Unlike with most multiplayer games Bioshock 2's multiplayer begins with a prologue where you find your human character waking in an apartment after injecting yourself with what looks like ADAM, A TV in the corner flickers to life and a broadcast by Andrew Ryan welcomes you to Rapture, as with most interactive cut scenes in games I chose to explore the apartment rooms rather than listen to Ryan's ideological views on a utopian society. In the apartment there is a gene bank that can be used to change your arsenal of weapons and plasmids for use in multiplayer. When you first start out you have the basic three plasmids, Fire, Freeze and Electro-bolt with locked slots for status bonus plasmids, weapons wise to begin with you'll only be able to wield the Pistol and the Shotgun but you'll quickly gain access to other weapons and plasmids as you rank up.

As with most mainstream FPS's there is a rank system based on the amount of kills you rack up, these kills are translated into experience points, when you get enough points you level up and unlock new content, Bioshock 2 does nothing new here as the ranking system has you starting at level 1 and with each level you unlock a new ability, plasmid or weapon. It's not disappointing for 2K to implement their multiplayer in this way as it's a tried and tested method of ensuring players continue to play the game into the foreseeable future.

Once you've equipped your character it's time to setup or join a game, the game modes on offer are the standard FPS multiplayer fair but with a Bioshock twist such as 'capture the flag' is 'capture the little sister' and 'last man standing' is 'last splicer standing.' With so much potential given the nature of the series I would have expected 2K to have come up with new multiplayer modes that cleverly utilises the weapon/plasmid combo, as it stands the modes on offer do give you a wide range of play styles that should suit most players.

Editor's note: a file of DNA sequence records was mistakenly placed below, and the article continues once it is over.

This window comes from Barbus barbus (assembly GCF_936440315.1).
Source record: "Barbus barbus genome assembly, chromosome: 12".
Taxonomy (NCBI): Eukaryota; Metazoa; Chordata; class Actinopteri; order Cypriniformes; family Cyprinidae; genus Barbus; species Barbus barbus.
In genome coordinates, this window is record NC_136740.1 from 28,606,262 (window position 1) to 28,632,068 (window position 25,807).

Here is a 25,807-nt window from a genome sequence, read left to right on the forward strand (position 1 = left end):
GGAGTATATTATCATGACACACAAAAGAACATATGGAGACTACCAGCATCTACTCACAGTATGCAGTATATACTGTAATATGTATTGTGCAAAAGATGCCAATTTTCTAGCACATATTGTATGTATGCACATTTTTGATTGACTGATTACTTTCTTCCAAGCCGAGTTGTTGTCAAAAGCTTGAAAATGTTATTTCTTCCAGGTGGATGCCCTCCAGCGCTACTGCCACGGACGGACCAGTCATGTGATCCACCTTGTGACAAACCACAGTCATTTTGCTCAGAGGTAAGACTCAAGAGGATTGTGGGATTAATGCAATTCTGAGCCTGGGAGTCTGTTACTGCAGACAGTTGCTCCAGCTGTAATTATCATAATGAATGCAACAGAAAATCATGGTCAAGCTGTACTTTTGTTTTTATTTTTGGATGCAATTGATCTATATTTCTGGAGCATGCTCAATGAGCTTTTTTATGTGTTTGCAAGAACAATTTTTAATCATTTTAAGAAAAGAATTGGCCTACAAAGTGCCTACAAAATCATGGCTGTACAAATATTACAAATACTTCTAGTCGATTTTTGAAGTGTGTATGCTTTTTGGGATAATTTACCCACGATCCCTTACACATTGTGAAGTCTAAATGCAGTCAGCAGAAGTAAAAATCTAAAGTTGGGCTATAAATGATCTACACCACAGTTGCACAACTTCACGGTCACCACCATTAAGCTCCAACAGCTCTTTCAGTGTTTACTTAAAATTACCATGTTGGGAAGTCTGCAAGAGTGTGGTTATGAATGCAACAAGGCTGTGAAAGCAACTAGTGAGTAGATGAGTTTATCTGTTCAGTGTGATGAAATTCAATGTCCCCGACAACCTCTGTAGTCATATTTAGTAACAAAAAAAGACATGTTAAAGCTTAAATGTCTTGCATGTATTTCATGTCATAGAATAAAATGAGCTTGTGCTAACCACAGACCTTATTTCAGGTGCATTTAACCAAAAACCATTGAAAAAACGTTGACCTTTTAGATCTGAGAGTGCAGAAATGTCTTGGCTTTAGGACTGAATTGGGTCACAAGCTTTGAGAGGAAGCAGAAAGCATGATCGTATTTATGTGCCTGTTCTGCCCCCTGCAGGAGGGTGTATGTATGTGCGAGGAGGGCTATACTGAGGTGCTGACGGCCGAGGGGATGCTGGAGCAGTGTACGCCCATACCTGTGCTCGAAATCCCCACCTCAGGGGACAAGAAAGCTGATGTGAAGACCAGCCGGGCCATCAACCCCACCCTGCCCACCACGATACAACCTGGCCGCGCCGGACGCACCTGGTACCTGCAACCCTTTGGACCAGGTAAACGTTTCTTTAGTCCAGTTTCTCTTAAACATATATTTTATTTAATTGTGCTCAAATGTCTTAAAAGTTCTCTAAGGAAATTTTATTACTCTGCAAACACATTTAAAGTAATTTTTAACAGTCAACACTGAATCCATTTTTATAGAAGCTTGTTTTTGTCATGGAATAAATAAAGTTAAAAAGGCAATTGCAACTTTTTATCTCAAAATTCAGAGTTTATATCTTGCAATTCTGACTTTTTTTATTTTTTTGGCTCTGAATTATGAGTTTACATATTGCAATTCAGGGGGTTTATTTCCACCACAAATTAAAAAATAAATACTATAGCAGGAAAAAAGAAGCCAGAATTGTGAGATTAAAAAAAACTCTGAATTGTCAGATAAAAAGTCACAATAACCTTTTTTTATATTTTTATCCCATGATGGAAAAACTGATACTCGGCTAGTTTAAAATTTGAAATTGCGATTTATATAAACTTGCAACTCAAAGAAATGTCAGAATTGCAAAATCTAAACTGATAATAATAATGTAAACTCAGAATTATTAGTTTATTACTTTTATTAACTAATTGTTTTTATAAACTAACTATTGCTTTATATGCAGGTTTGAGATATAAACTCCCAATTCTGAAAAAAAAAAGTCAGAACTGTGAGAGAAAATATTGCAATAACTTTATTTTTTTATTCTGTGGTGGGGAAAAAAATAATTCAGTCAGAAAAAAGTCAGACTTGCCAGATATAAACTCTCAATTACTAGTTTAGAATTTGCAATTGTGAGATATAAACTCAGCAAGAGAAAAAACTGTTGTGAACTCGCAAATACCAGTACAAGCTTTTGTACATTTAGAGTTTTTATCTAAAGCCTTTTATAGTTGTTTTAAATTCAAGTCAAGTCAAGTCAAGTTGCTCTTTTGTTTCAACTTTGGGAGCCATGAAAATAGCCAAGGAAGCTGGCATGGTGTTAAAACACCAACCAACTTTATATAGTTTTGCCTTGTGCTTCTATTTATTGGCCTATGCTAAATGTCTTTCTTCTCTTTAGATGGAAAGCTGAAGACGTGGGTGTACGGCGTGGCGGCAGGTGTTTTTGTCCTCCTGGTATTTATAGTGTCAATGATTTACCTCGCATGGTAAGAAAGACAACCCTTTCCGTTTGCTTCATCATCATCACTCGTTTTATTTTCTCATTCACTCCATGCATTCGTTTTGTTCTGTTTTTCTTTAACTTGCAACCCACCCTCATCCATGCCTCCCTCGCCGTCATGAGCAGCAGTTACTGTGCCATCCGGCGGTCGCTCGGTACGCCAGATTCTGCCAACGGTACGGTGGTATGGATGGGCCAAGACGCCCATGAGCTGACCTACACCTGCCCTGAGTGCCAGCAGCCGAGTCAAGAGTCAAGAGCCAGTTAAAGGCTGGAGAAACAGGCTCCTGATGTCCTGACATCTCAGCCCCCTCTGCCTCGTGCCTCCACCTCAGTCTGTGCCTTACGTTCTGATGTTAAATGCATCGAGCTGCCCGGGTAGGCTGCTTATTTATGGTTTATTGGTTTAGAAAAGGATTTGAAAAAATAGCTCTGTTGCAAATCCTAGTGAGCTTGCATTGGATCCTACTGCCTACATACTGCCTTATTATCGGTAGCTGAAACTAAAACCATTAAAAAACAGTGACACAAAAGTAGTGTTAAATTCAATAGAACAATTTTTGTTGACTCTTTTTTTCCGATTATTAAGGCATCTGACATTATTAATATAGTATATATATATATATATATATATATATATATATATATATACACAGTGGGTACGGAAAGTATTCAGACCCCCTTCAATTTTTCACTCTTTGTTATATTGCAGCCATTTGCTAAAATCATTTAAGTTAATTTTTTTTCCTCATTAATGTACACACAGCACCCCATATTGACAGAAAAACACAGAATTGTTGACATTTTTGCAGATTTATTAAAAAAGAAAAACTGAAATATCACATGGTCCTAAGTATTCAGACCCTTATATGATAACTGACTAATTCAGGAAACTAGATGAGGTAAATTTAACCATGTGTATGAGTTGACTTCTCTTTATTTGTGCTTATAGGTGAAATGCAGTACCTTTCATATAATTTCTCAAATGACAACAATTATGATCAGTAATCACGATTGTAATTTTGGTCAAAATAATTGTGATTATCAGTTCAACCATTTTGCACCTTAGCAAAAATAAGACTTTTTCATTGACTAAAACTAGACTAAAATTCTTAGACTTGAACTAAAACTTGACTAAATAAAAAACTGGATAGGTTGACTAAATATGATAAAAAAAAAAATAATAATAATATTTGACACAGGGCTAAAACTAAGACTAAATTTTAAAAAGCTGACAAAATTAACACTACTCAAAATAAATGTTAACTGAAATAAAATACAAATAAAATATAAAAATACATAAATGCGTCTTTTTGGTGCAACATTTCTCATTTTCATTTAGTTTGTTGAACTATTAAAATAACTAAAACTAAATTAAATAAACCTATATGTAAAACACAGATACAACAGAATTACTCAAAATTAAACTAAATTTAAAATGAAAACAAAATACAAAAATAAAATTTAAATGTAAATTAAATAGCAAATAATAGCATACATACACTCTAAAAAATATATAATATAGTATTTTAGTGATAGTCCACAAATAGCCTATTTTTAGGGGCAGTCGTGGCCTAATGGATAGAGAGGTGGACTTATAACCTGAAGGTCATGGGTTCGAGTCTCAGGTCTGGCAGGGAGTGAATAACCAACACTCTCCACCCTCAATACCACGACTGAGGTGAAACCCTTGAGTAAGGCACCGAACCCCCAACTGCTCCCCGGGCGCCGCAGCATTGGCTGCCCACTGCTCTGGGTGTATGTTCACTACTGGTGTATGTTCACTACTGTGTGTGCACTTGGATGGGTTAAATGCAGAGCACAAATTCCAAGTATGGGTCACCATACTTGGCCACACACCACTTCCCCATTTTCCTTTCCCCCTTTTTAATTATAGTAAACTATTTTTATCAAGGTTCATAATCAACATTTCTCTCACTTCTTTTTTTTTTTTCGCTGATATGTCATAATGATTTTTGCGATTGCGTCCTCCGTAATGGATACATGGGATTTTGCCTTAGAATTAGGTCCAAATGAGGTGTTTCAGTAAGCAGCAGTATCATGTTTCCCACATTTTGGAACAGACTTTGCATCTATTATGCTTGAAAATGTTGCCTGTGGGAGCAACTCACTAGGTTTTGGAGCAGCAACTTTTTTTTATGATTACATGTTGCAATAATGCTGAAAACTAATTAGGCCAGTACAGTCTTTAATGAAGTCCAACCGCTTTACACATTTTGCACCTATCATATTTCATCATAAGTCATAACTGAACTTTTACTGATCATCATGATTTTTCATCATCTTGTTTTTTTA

The actual experience of wielding the fire plasmid in multiplayer is something awesome indeed, it did take a short while to adjust to the plasmids being weaker than in single player but once you start you realise very quickly that the weapon/plasmid combination you choose and greatly affect your chances in a one on one confrontation with an enemy and if all else fails you can repeatedly hit him with your trusty wrench as he tries to reload. There have been a few glitches and random drop outs with the multiplayer but nothing more than has been experience with other games online.

Overall the multiplayer really does add another dimension to the game, the inclusion of the apartment as a means to customise your characters weaponry really helps give the illusion that it is in fact your apartment and you are a citizen of Rapture.

The main campaign in Bioshock 2 is short even exploring all areas and rescuing all the little sisters you're looking at completion time of around 6-7 hours compared to the original you'd be forgiven for thinking that Bioshock was longer which it is but in Bioshock there was a lot of backtracking to complete objectives, in Bioshock 2 however there is little backtracking as most of the game is pretty linear. Once you've completed the main game there is always the multiplayer but if you're not a person who plays online it might seem a little steep to spend full retail on a game you may have completed in a single sitting.

When everything is weighed up Bioshock 2 may not have the dynamic story from its predecessor but it excels with its tight game play and compelling voice acting, fans of multiplayer FPS's will be more than happy with what Bioshock 2 has to offer. The game is a complete package for anyone looking for something a little different to all the war based shooters out there, a must buy!